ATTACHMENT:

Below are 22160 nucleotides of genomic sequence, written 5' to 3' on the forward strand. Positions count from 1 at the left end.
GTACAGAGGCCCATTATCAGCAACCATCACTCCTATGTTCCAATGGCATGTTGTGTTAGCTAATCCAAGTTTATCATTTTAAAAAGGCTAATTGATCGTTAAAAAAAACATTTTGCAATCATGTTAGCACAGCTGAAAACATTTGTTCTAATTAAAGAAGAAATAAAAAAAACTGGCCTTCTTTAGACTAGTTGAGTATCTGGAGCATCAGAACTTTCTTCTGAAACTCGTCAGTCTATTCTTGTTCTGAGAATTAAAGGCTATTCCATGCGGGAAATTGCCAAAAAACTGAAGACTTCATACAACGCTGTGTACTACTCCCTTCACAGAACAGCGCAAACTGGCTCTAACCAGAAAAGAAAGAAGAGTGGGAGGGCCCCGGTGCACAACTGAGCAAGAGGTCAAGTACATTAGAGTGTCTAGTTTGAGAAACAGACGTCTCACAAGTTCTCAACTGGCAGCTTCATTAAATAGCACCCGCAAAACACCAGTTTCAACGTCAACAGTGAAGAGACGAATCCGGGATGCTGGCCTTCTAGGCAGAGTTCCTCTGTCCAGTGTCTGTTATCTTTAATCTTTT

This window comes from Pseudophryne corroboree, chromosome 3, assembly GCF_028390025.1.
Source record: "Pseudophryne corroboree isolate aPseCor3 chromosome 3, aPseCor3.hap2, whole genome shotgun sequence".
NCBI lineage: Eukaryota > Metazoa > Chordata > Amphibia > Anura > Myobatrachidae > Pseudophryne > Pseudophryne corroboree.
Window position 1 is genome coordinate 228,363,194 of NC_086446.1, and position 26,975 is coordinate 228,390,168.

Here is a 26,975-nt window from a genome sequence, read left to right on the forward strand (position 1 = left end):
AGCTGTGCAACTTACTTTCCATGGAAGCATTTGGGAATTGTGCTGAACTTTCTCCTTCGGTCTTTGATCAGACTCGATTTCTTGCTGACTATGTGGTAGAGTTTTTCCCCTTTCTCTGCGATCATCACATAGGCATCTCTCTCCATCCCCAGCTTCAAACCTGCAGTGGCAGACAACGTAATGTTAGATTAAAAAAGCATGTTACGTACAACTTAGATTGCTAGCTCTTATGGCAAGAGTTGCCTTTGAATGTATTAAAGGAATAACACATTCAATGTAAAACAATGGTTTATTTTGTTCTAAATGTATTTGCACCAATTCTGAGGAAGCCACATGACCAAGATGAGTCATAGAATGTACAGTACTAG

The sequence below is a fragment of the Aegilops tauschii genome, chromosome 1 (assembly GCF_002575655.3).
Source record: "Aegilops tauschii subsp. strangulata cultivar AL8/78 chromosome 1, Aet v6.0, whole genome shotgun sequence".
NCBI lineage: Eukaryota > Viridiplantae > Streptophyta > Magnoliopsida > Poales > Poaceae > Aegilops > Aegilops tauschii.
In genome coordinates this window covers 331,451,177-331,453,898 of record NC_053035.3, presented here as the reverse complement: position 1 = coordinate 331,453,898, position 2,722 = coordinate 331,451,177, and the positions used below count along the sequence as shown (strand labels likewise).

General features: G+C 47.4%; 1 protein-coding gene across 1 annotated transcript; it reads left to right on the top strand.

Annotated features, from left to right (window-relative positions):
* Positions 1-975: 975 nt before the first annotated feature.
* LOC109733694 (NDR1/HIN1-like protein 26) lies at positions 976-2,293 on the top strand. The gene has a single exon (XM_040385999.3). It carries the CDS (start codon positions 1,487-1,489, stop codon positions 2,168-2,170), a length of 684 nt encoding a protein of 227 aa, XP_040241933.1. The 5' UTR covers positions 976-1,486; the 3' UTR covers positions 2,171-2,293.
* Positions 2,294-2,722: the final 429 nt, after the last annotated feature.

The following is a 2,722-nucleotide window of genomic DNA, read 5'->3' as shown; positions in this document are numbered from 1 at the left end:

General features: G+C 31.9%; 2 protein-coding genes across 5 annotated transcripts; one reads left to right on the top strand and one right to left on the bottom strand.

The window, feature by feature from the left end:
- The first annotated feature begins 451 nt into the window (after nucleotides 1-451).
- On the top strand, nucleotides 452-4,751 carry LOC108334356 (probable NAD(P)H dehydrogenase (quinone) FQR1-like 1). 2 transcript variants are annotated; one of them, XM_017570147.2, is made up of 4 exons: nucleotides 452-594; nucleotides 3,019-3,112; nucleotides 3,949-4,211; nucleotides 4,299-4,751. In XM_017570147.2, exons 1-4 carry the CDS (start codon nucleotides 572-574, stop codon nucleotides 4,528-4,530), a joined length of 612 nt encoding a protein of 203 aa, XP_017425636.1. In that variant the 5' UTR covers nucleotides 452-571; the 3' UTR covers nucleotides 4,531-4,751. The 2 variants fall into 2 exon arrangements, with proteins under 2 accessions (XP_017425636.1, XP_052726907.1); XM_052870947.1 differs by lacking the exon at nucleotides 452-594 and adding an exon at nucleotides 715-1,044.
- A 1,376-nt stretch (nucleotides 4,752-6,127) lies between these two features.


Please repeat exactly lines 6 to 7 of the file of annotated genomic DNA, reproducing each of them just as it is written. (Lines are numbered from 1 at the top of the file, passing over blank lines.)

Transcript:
Window position 1 is genome coordinate 228,363,194 of NC_086446.1, and position 26,975 is coordinate 228,390,168.

Here is a 26,975-nt window from a genome sequence, read left to right on the forward strand (position 1 = left end):